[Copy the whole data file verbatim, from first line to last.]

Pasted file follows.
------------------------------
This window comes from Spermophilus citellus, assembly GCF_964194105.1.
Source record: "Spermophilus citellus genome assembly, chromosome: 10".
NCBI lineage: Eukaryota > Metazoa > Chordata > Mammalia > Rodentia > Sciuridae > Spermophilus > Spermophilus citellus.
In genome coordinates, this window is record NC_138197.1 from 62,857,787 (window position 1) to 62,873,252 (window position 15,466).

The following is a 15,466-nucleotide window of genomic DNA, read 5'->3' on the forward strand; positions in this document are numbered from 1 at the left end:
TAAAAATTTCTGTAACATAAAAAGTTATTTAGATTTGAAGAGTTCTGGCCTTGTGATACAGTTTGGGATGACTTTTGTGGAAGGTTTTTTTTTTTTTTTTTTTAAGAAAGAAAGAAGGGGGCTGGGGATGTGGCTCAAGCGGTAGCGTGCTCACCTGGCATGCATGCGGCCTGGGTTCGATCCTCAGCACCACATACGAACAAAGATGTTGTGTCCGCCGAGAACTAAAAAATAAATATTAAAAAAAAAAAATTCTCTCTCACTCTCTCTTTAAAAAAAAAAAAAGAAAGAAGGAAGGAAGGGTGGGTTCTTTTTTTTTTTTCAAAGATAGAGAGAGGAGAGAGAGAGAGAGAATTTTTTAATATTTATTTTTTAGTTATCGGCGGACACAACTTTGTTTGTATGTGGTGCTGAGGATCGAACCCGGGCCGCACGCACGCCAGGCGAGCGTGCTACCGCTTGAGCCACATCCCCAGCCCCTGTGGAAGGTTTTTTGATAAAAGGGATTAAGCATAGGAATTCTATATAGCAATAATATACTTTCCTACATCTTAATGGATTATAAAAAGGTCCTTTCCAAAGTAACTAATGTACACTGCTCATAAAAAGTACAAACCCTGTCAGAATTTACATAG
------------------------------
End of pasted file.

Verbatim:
This window comes from Spermophilus citellus, assembly GCF_964194105.1.
Source record: "Spermophilus citellus genome assembly, chromosome: 10".
NCBI lineage: Eukaryota > Metazoa > Chordata > Mammalia > Rodentia > Sciuridae > Spermophilus > Spermophilus citellus.
In genome coordinates, this window is record NC_138197.1 from 62,857,787 (window position 1) to 62,873,252 (window position 15,466).

The following is a 15,466-nucleotide window of genomic DNA, read 5'->3' on the forward strand; positions in this document are numbered from 1 at the left end:
TAAAAATTTCTGTAACATAAAAAGTTATTTAGATTTGAAGAGTTCTGGCCTTGTGATACAGTTTGGGATGACTTTTGTGGAAGGTTTTTTTTTTTTTTTTTTTAAGAAAGAAAGAAGGGGGCTGGGGATGTGGCTCAAGCGGTAGCGTGCTCACCTGGCATGCATGCGGCCTGGGTTCGATCCTCAGCACCACATACGAACAAAGATGTTGTGTCCGCCGAGAACTAAAAAATAAATATTAAAAAAAAAAAATTCTCTCTCACTCTCTCTTTAAAAAAAAAAAAAGAAAGAAGGAAGGAAGGGTGGGTTCTTTTTTTTTTTTCAAAGATAGAGAGAGGAGAGAGAGAGAGAGAATTTTTTAATATTTATTTTTTAGTTATCGGCGGACACAACTTTGTTTGTATGTGGTGCTGAGGATCGAACCCGGGCCGCACGCACGCCAGGCGAGCGTGCTACCGCTTGAGCCACATCCCCAGCCCCTGTGGAAGGTTTTTTGATAAAAGGGATTAAGCATAGGAATTCTATATAGCAATAATATACTTTCCTACATCTTAATGGATTATAAAAAGGTCCTTTCCAAAGTAACTAATGTACACTGCTCATAAAAAGTACAAACCCTGTCAGAATTTACATAG